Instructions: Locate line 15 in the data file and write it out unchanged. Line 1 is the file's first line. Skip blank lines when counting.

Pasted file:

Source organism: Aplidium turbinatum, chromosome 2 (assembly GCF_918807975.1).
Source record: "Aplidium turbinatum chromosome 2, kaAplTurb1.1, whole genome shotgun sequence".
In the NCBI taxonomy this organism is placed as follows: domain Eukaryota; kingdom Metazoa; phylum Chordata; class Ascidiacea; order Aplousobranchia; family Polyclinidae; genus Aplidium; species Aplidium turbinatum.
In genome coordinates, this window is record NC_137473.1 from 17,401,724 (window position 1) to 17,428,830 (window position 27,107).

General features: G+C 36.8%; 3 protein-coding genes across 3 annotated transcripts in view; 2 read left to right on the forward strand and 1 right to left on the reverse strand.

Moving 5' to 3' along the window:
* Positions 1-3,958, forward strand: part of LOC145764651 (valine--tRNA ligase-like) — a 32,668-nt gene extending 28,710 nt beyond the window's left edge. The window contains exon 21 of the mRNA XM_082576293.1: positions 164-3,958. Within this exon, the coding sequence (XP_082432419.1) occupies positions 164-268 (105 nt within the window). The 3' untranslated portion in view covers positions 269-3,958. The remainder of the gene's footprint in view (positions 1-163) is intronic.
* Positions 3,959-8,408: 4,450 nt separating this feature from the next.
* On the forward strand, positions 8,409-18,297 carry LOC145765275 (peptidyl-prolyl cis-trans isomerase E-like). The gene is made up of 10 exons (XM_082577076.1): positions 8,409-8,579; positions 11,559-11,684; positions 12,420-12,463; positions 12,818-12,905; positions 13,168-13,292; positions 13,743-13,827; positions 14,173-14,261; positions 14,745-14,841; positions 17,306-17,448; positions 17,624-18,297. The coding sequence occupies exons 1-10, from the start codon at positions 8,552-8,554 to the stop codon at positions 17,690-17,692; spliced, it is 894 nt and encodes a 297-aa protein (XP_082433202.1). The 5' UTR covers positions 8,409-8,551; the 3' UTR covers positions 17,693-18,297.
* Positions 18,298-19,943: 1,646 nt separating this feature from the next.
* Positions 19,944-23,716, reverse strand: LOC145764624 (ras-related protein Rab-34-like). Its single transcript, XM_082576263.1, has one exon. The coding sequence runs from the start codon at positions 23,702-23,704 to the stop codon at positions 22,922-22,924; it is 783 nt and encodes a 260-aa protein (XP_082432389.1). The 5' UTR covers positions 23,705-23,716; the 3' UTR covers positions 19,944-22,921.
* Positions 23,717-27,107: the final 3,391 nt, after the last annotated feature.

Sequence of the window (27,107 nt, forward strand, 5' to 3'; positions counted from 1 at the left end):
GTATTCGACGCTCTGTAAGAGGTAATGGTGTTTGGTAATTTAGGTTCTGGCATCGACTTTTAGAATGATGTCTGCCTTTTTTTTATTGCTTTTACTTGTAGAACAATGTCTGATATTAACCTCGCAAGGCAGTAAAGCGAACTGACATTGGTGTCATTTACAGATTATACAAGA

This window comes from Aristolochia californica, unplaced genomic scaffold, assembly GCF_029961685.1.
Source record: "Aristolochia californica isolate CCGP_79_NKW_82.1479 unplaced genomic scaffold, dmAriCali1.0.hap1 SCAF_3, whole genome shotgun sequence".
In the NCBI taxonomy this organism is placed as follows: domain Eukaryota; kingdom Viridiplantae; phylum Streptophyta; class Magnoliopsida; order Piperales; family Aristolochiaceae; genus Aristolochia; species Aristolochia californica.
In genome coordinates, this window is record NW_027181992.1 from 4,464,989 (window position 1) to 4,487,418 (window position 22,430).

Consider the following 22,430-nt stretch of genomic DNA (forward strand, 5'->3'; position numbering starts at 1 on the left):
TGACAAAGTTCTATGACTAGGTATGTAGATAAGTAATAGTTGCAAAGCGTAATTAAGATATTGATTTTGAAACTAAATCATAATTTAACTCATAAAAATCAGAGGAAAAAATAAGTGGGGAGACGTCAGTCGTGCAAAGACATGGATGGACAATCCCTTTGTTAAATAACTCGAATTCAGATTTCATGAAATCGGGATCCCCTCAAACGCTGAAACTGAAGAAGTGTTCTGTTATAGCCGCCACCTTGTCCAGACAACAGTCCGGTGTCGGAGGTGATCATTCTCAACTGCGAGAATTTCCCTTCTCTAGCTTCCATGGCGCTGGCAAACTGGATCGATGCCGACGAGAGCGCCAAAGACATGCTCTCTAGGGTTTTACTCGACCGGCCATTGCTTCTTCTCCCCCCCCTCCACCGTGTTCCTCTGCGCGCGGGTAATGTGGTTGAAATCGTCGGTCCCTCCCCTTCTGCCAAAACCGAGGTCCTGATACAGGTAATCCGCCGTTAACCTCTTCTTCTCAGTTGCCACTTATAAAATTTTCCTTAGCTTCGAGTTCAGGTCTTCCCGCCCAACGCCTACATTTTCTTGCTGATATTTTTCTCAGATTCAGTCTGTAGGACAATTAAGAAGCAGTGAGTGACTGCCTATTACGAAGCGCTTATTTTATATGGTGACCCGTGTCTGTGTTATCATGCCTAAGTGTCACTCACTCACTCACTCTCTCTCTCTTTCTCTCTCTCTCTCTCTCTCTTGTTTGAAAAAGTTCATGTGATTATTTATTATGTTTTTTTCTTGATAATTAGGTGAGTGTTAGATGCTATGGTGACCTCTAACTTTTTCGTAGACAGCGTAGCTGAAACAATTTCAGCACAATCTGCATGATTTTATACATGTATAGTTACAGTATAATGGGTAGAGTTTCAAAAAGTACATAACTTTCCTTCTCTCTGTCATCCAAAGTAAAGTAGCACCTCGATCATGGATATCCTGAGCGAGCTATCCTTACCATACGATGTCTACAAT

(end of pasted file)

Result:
This window comes from Aristolochia californica, unplaced genomic scaffold, assembly GCF_029961685.1.